Drummer keeps progressive jam band moe. in line | ParkRecord.com

Drummer keeps progressive jam band moe. in line

For the past 25 years, Vinnie Amico’s drumming has helped structure the improvisational jams of moe. The band, which is celebrating its 30th anniversary, will play three nights at the Egyptian Theatre.
Photo by Paul Citone

What: moe.

When: 8 p.m. on Thursday, March 12, through Saturday, March 14

Where: The Egyptian Theatre, 328 Main St.

Cost: Thursday tickets range from $53-$65, Friday tickets run from $49-$70 and Saturday tickets are $53-$75

Phone: 435-649-9371

Web: parkcityshows.com

The progressive jam band known as moe. has sharing its grooves with fans for three decades. For 25 of those years, drummer Vinnie Amico has kept the band, which will play Thursday, March 12, through Saturday, March 14, at the Egyptian Theatre, in a more improvised structure.

“When I first saw them, they were, um, raw, but I also remember them being very original,” Amico said. “I knew then if there ever was a band that I’d want to be in, it would be moe., so when I did get the call to join, I think I straightened things out a little bit timewise and songwise.”

Amico’s musicality helped him align the music played by bassist Rob Derhak, guitarists Al Schnier and Chuck Garvey and percussionist Jim Loughlin.

“I’m able to hold down a line for a long time, which gives the band the freedom and space to really play out there, so when we do come back to Earth, things will be where we left it,” he said.

We find ourselves consitently and continuously playing new music within our own music every night…” Vinnie Amico, drummer for moe.

A part of Amico’s musicality comes from his love of jazz.

“My dad was a jazz trumpet player who played bebop, and when I was little I was able to see some of the best musicians in the world, and the drums were the thing,” he said. “Then I had a friend who was a year older than me in elementary school who played drums, and I would go to his house and play on his practice pad. So my style comes from such a different place than the other guys in moe.”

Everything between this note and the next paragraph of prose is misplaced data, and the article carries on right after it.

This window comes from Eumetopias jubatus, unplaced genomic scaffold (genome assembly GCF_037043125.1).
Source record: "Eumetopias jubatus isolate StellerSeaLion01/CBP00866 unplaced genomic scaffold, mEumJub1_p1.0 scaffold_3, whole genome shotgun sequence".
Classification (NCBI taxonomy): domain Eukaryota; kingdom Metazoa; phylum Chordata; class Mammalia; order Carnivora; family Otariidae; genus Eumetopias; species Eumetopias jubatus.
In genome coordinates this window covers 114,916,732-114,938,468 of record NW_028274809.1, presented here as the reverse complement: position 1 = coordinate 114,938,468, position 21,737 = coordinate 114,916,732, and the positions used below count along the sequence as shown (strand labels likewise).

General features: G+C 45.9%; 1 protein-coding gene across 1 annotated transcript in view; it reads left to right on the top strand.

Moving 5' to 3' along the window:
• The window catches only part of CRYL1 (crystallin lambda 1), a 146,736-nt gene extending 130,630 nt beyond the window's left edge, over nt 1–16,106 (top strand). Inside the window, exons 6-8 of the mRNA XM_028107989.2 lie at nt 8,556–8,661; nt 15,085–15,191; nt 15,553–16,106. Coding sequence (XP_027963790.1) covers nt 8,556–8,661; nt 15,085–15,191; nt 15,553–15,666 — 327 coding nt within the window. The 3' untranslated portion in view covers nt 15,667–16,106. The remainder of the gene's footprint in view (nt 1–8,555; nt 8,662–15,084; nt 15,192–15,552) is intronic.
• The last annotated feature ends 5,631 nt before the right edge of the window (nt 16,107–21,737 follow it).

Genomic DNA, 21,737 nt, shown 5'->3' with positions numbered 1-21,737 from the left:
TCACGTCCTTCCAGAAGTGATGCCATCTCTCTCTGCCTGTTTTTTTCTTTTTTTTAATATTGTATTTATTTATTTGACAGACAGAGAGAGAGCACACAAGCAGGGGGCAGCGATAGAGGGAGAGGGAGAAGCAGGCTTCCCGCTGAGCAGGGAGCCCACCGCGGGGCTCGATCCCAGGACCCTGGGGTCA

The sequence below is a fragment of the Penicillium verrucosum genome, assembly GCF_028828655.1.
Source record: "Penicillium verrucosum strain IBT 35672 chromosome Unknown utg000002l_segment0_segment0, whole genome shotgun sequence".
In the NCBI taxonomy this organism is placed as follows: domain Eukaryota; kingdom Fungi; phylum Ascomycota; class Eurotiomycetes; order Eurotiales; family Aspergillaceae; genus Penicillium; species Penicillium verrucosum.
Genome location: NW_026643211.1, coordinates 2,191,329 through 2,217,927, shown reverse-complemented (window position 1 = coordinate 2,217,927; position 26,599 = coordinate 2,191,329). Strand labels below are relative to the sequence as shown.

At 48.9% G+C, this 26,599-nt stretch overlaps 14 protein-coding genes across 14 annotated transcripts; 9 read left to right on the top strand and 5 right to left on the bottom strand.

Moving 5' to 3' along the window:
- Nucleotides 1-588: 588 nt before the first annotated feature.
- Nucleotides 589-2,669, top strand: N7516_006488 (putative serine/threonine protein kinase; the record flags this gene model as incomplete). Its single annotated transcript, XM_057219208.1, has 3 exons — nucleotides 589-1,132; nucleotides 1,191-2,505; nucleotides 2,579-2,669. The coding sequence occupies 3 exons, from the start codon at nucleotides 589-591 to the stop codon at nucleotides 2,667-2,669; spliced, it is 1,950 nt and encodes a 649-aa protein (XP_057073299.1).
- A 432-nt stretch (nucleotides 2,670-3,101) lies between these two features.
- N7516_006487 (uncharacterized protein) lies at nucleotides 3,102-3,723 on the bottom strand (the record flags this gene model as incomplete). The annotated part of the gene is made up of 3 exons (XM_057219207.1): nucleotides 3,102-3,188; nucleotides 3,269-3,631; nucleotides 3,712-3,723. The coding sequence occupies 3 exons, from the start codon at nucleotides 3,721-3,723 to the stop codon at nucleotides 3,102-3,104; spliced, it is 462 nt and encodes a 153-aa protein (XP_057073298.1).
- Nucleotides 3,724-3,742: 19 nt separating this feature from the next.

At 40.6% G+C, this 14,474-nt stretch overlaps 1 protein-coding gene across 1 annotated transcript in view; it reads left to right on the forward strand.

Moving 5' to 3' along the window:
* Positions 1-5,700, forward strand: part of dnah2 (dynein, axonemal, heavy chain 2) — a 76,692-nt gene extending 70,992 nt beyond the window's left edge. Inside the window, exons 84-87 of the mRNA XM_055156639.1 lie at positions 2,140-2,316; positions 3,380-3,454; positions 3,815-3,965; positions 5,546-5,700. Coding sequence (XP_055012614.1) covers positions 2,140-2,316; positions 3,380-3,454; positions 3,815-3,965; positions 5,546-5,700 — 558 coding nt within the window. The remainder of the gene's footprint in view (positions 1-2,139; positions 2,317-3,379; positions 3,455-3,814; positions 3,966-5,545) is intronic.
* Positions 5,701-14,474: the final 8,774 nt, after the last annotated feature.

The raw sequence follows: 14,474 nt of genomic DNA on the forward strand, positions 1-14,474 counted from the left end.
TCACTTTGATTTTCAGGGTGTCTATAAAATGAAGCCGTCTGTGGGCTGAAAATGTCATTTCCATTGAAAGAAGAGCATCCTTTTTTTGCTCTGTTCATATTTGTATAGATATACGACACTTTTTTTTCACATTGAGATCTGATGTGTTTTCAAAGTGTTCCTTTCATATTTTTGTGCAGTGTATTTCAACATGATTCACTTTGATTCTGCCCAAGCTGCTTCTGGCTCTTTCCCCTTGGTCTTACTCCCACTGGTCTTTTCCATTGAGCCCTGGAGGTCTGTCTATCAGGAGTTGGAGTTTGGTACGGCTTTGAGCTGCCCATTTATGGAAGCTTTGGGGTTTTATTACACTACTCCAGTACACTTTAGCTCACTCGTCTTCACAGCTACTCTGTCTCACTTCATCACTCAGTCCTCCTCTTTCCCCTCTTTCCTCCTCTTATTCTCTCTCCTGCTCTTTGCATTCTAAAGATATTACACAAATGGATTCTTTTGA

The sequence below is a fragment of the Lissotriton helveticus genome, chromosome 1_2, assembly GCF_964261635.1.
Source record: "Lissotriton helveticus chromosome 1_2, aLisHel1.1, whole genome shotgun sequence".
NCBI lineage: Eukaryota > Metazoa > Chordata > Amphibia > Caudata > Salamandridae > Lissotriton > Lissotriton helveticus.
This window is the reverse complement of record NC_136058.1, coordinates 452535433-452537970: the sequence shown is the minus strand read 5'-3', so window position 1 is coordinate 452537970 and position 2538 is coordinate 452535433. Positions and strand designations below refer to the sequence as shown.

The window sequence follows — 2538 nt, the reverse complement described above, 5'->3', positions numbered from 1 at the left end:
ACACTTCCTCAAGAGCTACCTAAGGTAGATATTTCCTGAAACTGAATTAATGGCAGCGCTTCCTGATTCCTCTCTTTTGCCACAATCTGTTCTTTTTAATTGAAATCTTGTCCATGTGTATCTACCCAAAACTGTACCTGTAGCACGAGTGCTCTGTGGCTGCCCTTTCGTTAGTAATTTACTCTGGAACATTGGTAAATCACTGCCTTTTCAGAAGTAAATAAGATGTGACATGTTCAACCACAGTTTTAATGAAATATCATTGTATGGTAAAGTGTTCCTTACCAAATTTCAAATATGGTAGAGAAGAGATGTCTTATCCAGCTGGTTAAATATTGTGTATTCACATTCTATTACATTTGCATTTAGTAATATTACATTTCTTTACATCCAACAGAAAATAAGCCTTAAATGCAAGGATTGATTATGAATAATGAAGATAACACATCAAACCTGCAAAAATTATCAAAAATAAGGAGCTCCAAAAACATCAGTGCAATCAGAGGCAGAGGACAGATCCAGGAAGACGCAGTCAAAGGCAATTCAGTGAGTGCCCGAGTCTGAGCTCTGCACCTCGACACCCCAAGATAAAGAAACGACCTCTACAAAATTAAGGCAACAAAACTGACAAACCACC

Although Amico has helped his bandmates structure their jams, they still find themselves trying to remember how their original songs were written.

“We’re always like, ‘Is this the way the song is supposed to go,’” he laughed. “The music tends to go different ways, because we do so much improv and segues. We’re always trying new ways to play the middle parts, and we find ourselves consitently and continuously playing new music within our own music every night.”

Speaking of new music, Amico said the band wants to continue moving forward.

“We have a bunch of new songs recorded, and we plan to release two albums this year,” he said.

Playing music for a living is itself one of the biggest rewards for Amico.

“I mean, what else is there if we weren’t doing this, you know,” he said. “Sure, we would probably all still be playing music if we had different jobs, at least I would. Before I was in moe. I had a real job, and I would play on the weekends. And I’d sit around looking at my coworkers every Monday thinking, ‘You guys have no idea what I did this weekend.’”

In addition to the gratification of playing music for a living, fans are another reward, according to Amico.

“Without our fans none of this really exists, and we have developed a community of people who come from all over,” he said. “There are fans who have come to our shows for years, and we’ve seen them meet each other. We’ve seen them get married. We’ve seen them bring their children to the shows. And for us, it’s pretty amazing. It’s wild to think we’ve become an important part of their lives.”

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